Although Christmas brings fun and joy for all, the festive season is not great news for the environment. The following statistics show why Christmas is bad for the environment:
- Royal Mail delivers over 150 million cards and 1 billion end up rotting away at landfill
- 83 square kilometres of wrapping paper will be thrown in the bin
- Six million Christmas trees will be dumped and end up at landfill sites
- 125,000 tonnes of plastic packaging will be dumped
- Of the 16 million Turkey’s and 830 million sprouts that are sold in the UK at Xmas 40% will be wasted. Food that ends up at landfill produces methane gases which is 25 times worse than CO2.
- The foil wrap on Turkey’s will create 3000 tonnes of waste
- Around 3 months after Christmas Day 41% of children’s toys will be broken and most of these will be thrown in the bin.
- Many people will get the latest mobile phone under the tree but 40% of all phones in the UK are still not being recycled.
Although these statistics are bad news for the planet the good news is that there are many ways that we can help reduce these figures and have a much ‘greener’ and more environmentally friendly Christmas and New Year. These ways include:
Buy a Christmas tree that has been grown locally and sustainably in the UK. If you have a garden you could buy a living tree that can be planted and used the following year, there is lots of advice online on how to look after Christmas trees. If you can’t plant the one you buy then make sure it is recycled correctly at your local council tip or is chipped / burned.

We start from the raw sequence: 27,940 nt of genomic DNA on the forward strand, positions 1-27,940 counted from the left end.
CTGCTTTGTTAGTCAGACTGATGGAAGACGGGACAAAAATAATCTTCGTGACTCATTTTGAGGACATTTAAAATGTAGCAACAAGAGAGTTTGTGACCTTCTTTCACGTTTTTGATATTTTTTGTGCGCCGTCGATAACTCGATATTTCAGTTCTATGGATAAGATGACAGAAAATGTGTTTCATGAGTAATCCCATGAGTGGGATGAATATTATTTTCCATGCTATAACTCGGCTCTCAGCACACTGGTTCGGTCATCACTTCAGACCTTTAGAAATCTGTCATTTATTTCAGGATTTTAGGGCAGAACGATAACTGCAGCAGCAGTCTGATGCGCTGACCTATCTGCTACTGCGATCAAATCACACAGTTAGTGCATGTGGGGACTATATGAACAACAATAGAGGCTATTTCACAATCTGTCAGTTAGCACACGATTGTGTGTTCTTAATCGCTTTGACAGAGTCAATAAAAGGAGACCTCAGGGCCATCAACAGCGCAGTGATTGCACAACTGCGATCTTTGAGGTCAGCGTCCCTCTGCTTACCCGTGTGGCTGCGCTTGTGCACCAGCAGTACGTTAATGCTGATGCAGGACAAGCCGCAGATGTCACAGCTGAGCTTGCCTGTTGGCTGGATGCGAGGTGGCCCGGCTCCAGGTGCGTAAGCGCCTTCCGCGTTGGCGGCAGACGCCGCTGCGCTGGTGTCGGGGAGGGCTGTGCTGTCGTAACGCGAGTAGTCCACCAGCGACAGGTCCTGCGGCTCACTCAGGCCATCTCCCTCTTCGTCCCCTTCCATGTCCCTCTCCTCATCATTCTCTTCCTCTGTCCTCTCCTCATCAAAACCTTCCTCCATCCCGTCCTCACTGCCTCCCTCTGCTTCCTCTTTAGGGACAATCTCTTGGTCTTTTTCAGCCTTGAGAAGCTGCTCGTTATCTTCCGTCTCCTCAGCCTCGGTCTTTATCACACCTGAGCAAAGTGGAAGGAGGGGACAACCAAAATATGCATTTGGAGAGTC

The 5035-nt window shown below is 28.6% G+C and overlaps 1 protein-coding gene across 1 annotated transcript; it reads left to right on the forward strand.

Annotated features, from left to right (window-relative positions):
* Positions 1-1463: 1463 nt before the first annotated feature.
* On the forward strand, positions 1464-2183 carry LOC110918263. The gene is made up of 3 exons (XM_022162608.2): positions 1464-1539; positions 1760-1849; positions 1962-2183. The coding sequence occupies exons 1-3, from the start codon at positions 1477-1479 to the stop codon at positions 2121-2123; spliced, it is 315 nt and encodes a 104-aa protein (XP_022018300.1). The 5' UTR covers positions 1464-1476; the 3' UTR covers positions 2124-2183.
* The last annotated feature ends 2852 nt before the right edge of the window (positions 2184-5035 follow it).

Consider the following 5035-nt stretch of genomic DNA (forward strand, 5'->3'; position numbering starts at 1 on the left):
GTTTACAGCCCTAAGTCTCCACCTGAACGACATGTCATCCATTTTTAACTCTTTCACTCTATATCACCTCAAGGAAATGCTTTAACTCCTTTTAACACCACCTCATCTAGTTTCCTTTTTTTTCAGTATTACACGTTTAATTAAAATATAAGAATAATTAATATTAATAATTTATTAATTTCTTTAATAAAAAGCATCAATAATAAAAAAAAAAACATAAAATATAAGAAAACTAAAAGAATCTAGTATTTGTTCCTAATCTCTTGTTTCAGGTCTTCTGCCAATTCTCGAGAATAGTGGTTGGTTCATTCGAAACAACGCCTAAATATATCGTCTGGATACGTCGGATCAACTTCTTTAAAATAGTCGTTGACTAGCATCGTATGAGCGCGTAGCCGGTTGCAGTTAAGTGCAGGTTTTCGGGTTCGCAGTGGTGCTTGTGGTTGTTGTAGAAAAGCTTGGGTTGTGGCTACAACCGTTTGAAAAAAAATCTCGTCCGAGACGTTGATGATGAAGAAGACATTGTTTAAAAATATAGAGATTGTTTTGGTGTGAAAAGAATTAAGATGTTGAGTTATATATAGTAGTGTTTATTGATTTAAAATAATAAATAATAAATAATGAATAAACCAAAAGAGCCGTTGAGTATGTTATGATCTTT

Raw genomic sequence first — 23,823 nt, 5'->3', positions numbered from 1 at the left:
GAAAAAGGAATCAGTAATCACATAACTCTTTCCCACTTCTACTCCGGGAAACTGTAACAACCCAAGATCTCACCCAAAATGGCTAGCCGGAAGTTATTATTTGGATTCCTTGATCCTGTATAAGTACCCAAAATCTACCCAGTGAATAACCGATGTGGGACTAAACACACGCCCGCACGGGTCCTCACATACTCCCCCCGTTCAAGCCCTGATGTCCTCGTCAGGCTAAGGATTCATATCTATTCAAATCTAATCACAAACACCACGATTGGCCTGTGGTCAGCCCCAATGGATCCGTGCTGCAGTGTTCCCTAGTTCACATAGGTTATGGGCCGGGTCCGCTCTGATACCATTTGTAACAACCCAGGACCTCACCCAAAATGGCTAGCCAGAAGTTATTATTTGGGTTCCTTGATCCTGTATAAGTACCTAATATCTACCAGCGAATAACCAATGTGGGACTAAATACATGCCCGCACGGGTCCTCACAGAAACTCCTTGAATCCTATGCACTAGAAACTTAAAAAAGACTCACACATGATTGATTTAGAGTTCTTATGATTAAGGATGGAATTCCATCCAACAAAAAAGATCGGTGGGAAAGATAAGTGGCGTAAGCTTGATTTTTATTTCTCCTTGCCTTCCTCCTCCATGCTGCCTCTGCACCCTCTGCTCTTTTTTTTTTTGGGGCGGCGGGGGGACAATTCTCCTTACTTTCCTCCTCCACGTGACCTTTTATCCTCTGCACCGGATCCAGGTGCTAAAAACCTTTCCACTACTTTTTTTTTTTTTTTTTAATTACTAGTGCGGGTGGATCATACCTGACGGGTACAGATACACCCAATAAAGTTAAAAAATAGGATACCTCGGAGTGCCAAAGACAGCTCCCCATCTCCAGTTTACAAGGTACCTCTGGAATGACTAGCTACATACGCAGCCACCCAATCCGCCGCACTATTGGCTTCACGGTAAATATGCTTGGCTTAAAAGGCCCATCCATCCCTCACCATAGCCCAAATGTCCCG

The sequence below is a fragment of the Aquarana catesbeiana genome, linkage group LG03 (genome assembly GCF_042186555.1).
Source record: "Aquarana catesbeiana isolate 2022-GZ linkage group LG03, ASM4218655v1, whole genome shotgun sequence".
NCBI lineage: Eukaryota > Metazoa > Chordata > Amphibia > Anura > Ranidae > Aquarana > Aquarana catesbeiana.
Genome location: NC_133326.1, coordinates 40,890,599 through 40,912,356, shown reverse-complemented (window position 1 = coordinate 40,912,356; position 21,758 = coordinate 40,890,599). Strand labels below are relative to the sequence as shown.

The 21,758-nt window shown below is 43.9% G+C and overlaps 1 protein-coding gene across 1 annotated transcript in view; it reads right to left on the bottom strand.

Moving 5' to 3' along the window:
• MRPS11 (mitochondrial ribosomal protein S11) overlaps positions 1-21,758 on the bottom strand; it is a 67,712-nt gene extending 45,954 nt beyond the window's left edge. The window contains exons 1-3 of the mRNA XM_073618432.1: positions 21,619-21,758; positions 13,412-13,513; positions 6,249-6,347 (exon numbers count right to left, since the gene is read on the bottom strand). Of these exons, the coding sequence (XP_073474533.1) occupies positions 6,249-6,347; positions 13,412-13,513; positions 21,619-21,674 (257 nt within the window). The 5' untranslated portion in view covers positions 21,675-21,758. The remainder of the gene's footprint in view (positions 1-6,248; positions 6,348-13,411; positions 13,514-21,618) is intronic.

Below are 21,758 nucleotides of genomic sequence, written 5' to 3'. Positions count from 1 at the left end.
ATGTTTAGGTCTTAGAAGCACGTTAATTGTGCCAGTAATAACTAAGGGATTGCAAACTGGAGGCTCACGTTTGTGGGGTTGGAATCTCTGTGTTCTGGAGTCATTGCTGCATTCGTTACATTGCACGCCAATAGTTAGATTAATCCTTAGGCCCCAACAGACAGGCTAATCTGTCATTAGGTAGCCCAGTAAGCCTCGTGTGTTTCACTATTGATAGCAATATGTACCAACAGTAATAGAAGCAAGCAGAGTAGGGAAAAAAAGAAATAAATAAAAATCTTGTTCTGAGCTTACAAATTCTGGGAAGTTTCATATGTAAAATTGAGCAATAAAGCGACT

Cards and Wrapping Paper
To cut down on the amount of cards going to landfill you could send electronic cards to your friends and family rather than paper ones. To help reduce the amount of wrapping paper that is thrown in the bin every year why not wrap your presents using string or ribbon so the paper can be re-used easily. You could also wrap your presents in fabric, wall posters or recycled paper. Your gift tags can be created from old Xmas cards from previous years.
Why not decorate your home with Holy and Mistletoe rather than buying tinsel from the shops. You can buy Christmas lights that are made with LEDs that last longer than standard lights and are 90% more efficient.
You can cut your energy usage and even save a little money at Christmas by turning off your tree lights at night and during the day, using low energy light bulbs and fully loading the dishwasher after the Christmas dinner.
Food and Drink
You will waste less food at the festive season by getting food portions right, using any leftovers and composting vegetable peelings.
Recycling is a great way of saving energy, helping the environment and can even help you to get a little more money in your pocket for the New Year.
Christmas trees can be recycled by your local council, old cards can be sent or dropped off at the Woodland Trust and wrapping paper can be given to your local charity shop to be disposed of correctly.
If you get the latest electronic device such as a mobile phone, iPhone, iPod or tablet under the tree then your old one can be recycled for cash at one of the many online recycling sites such as Bozowi or RPC Recycle. Any old CDs, DVDs and games can also be sold for cash at Music Magpie.
If you have a lot of old batteries you can now dispose of them in any shop that sells batteries or take them to your local council waste and recycling